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http://dx.doi.org/10.1159/000513877DOI Listing
February 2021

Compromised IGF signaling causes caspase-6 activation in Huntington disease.

Exp Neurol 2020 10 2;332:113396. Epub 2020 Jul 2.

Centre for Molecular Medicine and Therapeutics (CMMT), Department of Medical Genetics, University of British Columbia, 950 West 28th Avenue, Vancouver, BC V5Z 4H4, Canada. Electronic address:

Huntington disease (HD) is an autosomal dominant neurodegenerative disorder caused by an expansion of a polyglutamine repeat in the huntingtin (HTT) protein. Aberrant activation of caspase-6 and cleavage of mutant HTT generating the toxic N-terminal 586 HTT fragment are important steps in the pathogenesis of HD. Similarly, alterations in the insulin-like growth factor 1 (IGF-1) signaling pathway have been implicated in the disease as a result of decreased plasma IGF-1 levels in HD patients. In addition, two recent studies have demonstrated therapeutic benefit of IGF-1 treatment in mouse models of HD. Since IGF-1 promotes pro-survival pathways, we examined the relationship between IGF-1 signaling and aberrant caspase-6 activation in HD. Using immortalized mouse striatal cells expressing wild-type (STHdhQ7) or mutant HTT (STHdhQ111), we show that reduced levels of IGF-1 are associated with enhanced activation of caspase-6, increased cell death, and mutant HTT cleavage in a cellular stress paradigm. We demonstrate that IGF-1 supplementation reverses these effects and lowers the level of the toxic 586 HTT fragment. In addition, transcriptional analysis in the R6/2 HD transgenic mouse model demonstrated that the IGF-1 signaling system is dysregulated at multiple levels in several tissues including liver, muscle, and brain. Among these changes, we found increased expression of IGF-1 binding protein 3 (IGFBP-3), which may further reduce the bioavailability of IGF-1 as a consequence of increased IGF-1 binding. Our findings thus suggest that the therapeutic benefit of IGF-1 supplementation in HD may be significantly improved if other defects in the IGF-1 signaling pathway are corrected concurrently.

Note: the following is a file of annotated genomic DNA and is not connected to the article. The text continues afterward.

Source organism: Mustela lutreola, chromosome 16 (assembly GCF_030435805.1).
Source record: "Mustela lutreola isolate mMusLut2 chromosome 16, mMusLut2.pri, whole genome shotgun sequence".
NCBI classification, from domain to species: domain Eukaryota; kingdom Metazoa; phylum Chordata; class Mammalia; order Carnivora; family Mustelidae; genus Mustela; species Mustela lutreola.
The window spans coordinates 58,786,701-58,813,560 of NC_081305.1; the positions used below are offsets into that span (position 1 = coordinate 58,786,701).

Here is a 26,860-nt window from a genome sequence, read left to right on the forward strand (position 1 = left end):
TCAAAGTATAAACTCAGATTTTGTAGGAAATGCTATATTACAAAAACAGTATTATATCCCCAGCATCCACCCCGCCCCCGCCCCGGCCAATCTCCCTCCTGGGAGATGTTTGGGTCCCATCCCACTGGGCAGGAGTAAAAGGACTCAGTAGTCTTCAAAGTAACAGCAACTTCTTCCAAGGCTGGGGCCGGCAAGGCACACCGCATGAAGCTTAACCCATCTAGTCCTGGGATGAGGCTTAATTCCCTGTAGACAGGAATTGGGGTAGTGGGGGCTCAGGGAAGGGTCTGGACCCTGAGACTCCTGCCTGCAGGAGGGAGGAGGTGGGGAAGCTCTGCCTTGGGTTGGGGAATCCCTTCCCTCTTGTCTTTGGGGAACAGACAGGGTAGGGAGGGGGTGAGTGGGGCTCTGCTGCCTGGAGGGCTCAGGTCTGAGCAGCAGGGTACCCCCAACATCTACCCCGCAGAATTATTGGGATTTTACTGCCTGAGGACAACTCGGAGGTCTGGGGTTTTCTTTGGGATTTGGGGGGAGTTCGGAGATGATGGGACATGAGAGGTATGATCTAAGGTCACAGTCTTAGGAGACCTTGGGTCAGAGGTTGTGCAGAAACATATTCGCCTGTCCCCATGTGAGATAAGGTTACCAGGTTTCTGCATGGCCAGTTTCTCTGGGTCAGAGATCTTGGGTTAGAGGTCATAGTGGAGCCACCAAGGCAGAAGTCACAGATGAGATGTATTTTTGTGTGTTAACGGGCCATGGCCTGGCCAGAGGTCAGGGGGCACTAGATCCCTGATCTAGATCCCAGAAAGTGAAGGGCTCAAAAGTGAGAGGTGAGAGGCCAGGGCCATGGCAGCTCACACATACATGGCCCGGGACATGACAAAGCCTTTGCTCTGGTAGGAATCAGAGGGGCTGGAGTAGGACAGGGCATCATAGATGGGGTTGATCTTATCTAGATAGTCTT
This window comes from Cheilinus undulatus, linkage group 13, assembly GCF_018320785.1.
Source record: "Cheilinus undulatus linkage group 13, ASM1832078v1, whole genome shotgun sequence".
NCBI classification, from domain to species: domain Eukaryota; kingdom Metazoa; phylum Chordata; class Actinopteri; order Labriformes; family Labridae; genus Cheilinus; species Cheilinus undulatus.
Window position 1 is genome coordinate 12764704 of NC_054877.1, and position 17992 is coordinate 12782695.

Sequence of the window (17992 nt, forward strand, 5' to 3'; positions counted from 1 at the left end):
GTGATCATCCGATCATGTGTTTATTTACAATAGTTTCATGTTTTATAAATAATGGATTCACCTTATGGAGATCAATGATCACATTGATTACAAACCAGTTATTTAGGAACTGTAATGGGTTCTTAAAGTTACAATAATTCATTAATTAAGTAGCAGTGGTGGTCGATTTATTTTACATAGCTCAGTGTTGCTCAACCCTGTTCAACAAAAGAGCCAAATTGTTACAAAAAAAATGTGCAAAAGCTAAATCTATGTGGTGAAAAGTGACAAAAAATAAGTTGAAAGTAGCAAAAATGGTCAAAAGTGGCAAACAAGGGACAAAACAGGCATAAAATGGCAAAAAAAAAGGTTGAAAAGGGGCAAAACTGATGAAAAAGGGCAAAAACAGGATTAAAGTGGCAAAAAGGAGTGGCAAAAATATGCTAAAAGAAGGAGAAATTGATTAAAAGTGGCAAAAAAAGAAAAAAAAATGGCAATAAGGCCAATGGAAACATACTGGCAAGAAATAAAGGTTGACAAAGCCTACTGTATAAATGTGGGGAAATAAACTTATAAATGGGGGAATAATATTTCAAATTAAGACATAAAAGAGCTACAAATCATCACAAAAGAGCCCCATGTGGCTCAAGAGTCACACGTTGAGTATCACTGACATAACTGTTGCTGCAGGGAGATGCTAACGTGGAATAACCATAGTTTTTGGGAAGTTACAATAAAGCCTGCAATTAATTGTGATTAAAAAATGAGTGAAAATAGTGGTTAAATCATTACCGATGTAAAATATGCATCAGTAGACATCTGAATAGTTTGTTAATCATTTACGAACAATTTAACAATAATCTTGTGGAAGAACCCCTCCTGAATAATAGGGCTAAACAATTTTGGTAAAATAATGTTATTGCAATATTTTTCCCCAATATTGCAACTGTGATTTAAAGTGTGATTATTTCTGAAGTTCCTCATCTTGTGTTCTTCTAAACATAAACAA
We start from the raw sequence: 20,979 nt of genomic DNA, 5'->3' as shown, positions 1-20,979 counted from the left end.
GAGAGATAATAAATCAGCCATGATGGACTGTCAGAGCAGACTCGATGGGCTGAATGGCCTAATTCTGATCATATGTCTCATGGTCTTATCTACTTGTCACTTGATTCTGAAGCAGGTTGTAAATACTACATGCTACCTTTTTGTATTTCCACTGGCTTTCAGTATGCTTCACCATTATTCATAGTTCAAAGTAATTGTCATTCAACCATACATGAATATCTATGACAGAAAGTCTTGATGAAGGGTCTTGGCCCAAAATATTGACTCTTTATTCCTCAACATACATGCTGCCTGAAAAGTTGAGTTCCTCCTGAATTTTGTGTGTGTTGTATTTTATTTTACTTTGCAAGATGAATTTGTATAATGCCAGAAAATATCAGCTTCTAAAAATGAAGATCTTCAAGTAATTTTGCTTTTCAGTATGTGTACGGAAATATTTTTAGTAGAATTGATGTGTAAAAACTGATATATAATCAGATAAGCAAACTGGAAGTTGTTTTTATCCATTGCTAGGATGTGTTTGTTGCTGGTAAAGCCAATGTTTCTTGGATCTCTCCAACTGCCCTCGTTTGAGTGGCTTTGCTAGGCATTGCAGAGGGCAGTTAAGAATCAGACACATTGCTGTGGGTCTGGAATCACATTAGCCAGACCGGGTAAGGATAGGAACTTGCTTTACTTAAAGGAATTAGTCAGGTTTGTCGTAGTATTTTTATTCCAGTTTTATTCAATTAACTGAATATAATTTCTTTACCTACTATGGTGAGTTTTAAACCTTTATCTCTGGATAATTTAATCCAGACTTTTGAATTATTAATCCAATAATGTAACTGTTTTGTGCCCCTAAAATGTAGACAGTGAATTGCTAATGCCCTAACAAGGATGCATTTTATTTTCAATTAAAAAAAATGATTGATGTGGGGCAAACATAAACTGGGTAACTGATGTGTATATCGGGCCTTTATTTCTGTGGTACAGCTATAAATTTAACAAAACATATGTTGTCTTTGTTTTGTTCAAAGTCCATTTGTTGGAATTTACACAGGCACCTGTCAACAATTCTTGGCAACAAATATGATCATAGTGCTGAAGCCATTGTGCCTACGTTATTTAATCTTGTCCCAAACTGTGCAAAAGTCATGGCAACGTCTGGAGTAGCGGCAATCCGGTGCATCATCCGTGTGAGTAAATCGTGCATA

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http://dx.doi.org/10.1016/j.expneurol.2020.113396DOI Listing